A labyrinthine delight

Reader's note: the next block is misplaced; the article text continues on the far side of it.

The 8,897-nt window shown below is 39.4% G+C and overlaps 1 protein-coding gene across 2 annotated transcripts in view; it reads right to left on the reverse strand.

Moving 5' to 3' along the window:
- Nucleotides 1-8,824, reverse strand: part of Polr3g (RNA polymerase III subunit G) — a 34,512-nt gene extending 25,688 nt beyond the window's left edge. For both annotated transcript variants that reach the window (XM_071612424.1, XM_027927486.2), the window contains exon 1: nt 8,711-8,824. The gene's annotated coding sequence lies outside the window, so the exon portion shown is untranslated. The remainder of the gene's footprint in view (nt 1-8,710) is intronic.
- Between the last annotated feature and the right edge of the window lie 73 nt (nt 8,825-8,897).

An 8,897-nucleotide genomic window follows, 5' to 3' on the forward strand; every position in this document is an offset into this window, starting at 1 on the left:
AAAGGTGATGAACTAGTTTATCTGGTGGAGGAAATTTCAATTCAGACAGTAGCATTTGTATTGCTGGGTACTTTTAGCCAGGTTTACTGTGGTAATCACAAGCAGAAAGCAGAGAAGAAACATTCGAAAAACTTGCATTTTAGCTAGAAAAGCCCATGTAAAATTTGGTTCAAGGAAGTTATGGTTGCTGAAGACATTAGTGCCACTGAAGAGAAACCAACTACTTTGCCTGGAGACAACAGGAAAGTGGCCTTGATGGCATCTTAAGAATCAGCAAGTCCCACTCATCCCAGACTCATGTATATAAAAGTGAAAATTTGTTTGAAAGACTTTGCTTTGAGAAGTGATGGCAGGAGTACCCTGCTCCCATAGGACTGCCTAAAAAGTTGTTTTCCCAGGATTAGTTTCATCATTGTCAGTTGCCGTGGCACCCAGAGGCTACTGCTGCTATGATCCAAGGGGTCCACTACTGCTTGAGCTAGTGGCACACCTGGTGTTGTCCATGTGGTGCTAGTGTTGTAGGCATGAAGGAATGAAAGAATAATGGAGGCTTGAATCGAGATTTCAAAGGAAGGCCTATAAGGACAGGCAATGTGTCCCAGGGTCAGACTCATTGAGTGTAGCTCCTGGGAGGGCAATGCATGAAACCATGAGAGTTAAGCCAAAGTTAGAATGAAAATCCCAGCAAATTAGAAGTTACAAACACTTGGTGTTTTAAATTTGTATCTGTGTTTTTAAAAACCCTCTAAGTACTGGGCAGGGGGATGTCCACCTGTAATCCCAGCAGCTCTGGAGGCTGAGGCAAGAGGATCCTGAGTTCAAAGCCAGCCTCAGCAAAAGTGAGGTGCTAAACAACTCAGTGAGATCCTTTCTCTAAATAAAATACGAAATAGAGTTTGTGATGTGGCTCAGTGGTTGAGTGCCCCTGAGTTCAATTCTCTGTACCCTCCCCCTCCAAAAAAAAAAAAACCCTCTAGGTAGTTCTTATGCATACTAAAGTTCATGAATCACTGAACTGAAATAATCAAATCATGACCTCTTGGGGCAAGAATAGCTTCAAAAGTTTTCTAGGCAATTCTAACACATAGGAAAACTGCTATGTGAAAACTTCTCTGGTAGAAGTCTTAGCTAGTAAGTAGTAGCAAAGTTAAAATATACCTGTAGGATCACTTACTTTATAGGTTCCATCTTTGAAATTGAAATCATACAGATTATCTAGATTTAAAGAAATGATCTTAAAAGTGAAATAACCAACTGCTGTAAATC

Westworld is a remarkable expansion of Michael Crichton's original story about the theme park of the future gone wrong. As opposed to the film, HBO's series focuses more on the robots (or "hosts") and their creators/owners than it does the guests who come to the park. And the story it tells is basically a slow-build toward that original premise: a robot uprising against human oppressors. So we are given a lot of time to get to know how the park, the robots, and the corporate world profiting off all of it works. More importantly, we are allowed to explore the nuances that the film only briefly touches on: corporations don't care about people; humans have great potential for violence and depravity; there are vast complexities to AI who achieve self-awareness; and True Art Is Angsty, just to name a few. The season avoids feeling too episodic by employing a novelistic quality to the plot. There are things addressed in the very first episode that don't come full-circle until the season finale. This may be one of the best uses of mystery in a TV series that I've seen, and I was a fan of Lost. Some people may not like that aspect. Another thing they might not like is that, as I've already mentioned, Westworld is jam-packed with themes and messages. I was amazed at the number of different ideas contained within these ten episodes. It'll make you think deeply about life, death, evolution, science-fiction, fantasy, reality, virtual realities, human nature, man's inhumanity to man, psychology, sociology, identity, self-discovery/self-actualization, acting, storytelling, etc. The production quality on the show is also top notch; the beautiful American Southwest is practically its own character. And it is graced by a talented, star-studded cast. Playing lifelike robots on the verge of sentience allows for some creative acting moments, especially with Evan Rachel Wood as Dolores. Anthony Hopkins and Jeffrey Wright turn in brilliant performances as cold and calculating minds behind the park's technology. And Ed Harris is on fire as a truly chilling yet captivating villain. Of course, the show isn't perfect. You're forced to really suspend disbelief and ignore plot holes near the season's latter half. And the characters all lie within the Black and Grey Morality spectrum: the robots are horribly abused by monstrous humans, but any revenge they take is usually just as cruel and proves they are ultimately Not So Different. This isn't a show that provides easy answers, and it doesn't feature characters that can be clearly defined as either white hats or black hats. If a story goes for moral and intellectual complexities, I'd rather it be done well. It is done very well here. I don't know how they'll be able to pull off this kind of plotting beyond this season, but I look forward to seeing more. Props to Jonathan Nolan, Lisa Joy and everyone else involved for delivering such a breathtaking experience.